• Bank Director Kenneth Thomas has been receiving compensation from NECB for 34 years!
    • NECB has paid Thomas over $500K in the past five years alone, presumably for expansion consulting services that clearly haven't served the bank or its shareholders
    • The self-proclaimed bank analyst has at least $2.5M to toss around in bids after failed bank branches, but doesn't believe enough in his own bank after all these years to own more than $50K worth of stock
    • Last week this whiny sore loser loose cannon of a Director lost a bid to purchase a bank branch in Doral, FL and filed a lawsuit against the winning bidder
    Sources

    Franklin Financial Services, Chambersburg, PA (FRAF)

    The Case of a Deeply-Rooted Pennsylvania Money Tree


    If you're looking for a safe place to earn a solid dividend at a bargain price, Franklin Financial Services might just be your money tree. You can buy this undervalued bank's stock today at $13.60, earn a 5% dividend for the foreseeable future, and obtain a reasonable chance of doubling your money.

    Disclosure: As of this posting, I own shares of FRAF and may subsequently either dispose of them or purchase more.

    Prospective Buyers
    F.N.B. Corp, Hermitage, PA (FNB)
    M&T Bank Corp, Buffalo, NY (MTB)
    PNC Financial Services, Pittsburgh, PA (PNC)
    Financial Snapshot
    (as of 3/31/2012)

    Total assets:
    $1.067B
    Book value per share:
    $21.75
    NPAs to assets:
    3.9%
    Price to book:
    66%
    Market cap:
    $56M
    Dividend yield:
    4.9%
    Trailing 12-month return on assets:
    0.6%
    Trailing 12-month return on equity:
    7.1%
    The Crew
    G Warren Elliott, Chairman
    William Snell Jr, President and CEO
    Mark Hollar, Senior VP, Treasurer, and CFO
    The Skinny
    How undervalued is FRAF's stock price?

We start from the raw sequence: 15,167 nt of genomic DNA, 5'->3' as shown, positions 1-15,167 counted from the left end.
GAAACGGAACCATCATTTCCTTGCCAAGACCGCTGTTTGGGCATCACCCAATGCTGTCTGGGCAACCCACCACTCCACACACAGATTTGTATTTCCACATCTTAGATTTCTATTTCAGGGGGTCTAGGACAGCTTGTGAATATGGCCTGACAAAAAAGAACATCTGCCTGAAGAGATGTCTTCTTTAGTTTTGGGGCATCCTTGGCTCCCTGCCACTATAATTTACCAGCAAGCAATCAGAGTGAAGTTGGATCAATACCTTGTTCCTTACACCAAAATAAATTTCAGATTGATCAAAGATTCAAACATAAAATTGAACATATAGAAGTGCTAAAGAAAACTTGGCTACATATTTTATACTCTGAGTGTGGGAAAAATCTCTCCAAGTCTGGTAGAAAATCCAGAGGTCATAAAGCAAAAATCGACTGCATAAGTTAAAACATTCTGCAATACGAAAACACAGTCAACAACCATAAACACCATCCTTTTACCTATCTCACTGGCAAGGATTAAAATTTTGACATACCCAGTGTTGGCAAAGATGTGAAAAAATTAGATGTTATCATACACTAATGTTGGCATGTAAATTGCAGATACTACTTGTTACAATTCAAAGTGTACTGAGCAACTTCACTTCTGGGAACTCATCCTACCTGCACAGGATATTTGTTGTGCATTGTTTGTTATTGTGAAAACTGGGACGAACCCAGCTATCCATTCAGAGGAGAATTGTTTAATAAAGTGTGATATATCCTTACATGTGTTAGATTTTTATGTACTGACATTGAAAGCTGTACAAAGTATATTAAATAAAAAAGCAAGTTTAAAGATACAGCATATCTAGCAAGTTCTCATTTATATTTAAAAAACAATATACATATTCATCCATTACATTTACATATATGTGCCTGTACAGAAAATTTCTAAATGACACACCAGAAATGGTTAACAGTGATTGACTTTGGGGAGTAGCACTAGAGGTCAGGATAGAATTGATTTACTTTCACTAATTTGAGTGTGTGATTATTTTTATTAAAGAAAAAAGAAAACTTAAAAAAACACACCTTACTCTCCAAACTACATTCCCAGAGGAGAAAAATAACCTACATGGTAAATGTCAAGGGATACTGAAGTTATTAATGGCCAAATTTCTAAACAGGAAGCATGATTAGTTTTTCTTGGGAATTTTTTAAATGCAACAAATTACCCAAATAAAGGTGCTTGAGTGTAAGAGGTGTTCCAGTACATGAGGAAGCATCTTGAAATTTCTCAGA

• Over the past 12 months, the KBW Bank Index climbed 12.2%, while FRAF stock fell 17%
    • The average bank in the KBW Index trades at 124% of book value, while investors can now buy FRAF at 61% of book value
    • The average bank in the KBW Index trades at 15x earnings, while FRAF is trading at 8x earnings
    • Therefore, Franklin Financial Services is effectively trading at a 50% discount 
    Why is FRAF so cheap?
    • Most investors have never heard of it
    • FRAF recently cut its dividend so many people who did own it appear to be selling
    • Current EPS of $1.60 is well below historical level of $2.50
    • NPAs were still rising in Q1 and may not have peaked
    • Brokerage firms do not appear to be following FRAF
    What would make the stock price double?
    • When NPAs start to decline…
    • Then earnings and book value will grow…
    • And people will start to trust that the dividend will not be cut again…
    • Then FRAF could trade at book value 
    What makes this stock relatively safe?
    • 
The bank has been around for over 100 years and is very conservative
    • Its managers don’t pay themselves exorbitant salaries or take big risks
    • It has maintained profitability through the Great Recession
    • It never took TARP
    • Regional unemployment is significantly below the national average
        Sources